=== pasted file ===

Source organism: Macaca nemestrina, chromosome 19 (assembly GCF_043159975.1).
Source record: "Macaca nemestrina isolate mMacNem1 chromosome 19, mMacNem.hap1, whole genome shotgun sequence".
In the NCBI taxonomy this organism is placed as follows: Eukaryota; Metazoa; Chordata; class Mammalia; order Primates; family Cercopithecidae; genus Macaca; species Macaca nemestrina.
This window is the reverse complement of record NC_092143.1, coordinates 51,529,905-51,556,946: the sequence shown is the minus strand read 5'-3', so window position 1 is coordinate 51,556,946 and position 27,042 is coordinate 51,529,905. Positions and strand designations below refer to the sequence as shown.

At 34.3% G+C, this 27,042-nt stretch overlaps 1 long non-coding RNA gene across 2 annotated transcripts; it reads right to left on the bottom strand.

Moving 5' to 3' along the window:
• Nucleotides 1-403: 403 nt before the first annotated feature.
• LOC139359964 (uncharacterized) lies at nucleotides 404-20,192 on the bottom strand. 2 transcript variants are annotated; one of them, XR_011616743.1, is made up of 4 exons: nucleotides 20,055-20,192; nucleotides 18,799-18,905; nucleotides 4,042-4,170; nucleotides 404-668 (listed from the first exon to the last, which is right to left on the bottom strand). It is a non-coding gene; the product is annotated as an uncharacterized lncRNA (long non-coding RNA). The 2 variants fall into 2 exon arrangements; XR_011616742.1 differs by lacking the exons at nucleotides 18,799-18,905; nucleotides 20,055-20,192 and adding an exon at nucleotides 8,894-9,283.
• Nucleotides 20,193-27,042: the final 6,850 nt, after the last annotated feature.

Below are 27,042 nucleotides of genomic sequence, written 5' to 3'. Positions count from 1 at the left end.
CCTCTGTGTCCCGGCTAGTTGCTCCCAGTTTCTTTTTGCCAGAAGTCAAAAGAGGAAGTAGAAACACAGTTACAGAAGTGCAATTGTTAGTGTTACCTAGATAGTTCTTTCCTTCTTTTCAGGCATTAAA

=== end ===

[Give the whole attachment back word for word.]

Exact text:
Source organism: Macaca nemestrina, chromosome 19 (assembly GCF_043159975.1).
Source record: "Macaca nemestrina isolate mMacNem1 chromosome 19, mMacNem.hap1, whole genome shotgun sequence".
In the NCBI taxonomy this organism is placed as follows: Eukaryota; Metazoa; Chordata; class Mammalia; order Primates; family Cercopithecidae; genus Macaca; species Macaca nemestrina.
This window is the reverse complement of record NC_092143.1, coordinates 51,529,905-51,556,946: the sequence shown is the minus strand read 5'-3', so window position 1 is coordinate 51,556,946 and position 27,042 is coordinate 51,529,905. Positions and strand designations below refer to the sequence as shown.

At 34.3% G+C, this 27,042-nt stretch overlaps 1 long non-coding RNA gene across 2 annotated transcripts; it reads right to left on the bottom strand.

Moving 5' to 3' along the window:
• Nucleotides 1-403: 403 nt before the first annotated feature.
• LOC139359964 (uncharacterized) lies at nucleotides 404-20,192 on the bottom strand. 2 transcript variants are annotated; one of them, XR_011616743.1, is made up of 4 exons: nucleotides 20,055-20,192; nucleotides 18,799-18,905; nucleotides 4,042-4,170; nucleotides 404-668 (listed from the first exon to the last, which is right to left on the bottom strand). It is a non-coding gene; the product is annotated as an uncharacterized lncRNA (long non-coding RNA). The 2 variants fall into 2 exon arrangements; XR_011616742.1 differs by lacking the exons at nucleotides 18,799-18,905; nucleotides 20,055-20,192 and adding an exon at nucleotides 8,894-9,283.
• Nucleotides 20,193-27,042: the final 6,850 nt, after the last annotated feature.

Below are 27,042 nucleotides of genomic sequence, written 5' to 3'. Positions count from 1 at the left end.
CCTCTGTGTCCCGGCTAGTTGCTCCCAGTTTCTTTTTGCCAGAAGTCAAAAGAGGAAGTAGAAACACAGTTACAGAAGTGCAATTGTTAGTGTTACCTAGATAGTTCTTTCCTTCTTTTCAGGCATTAAA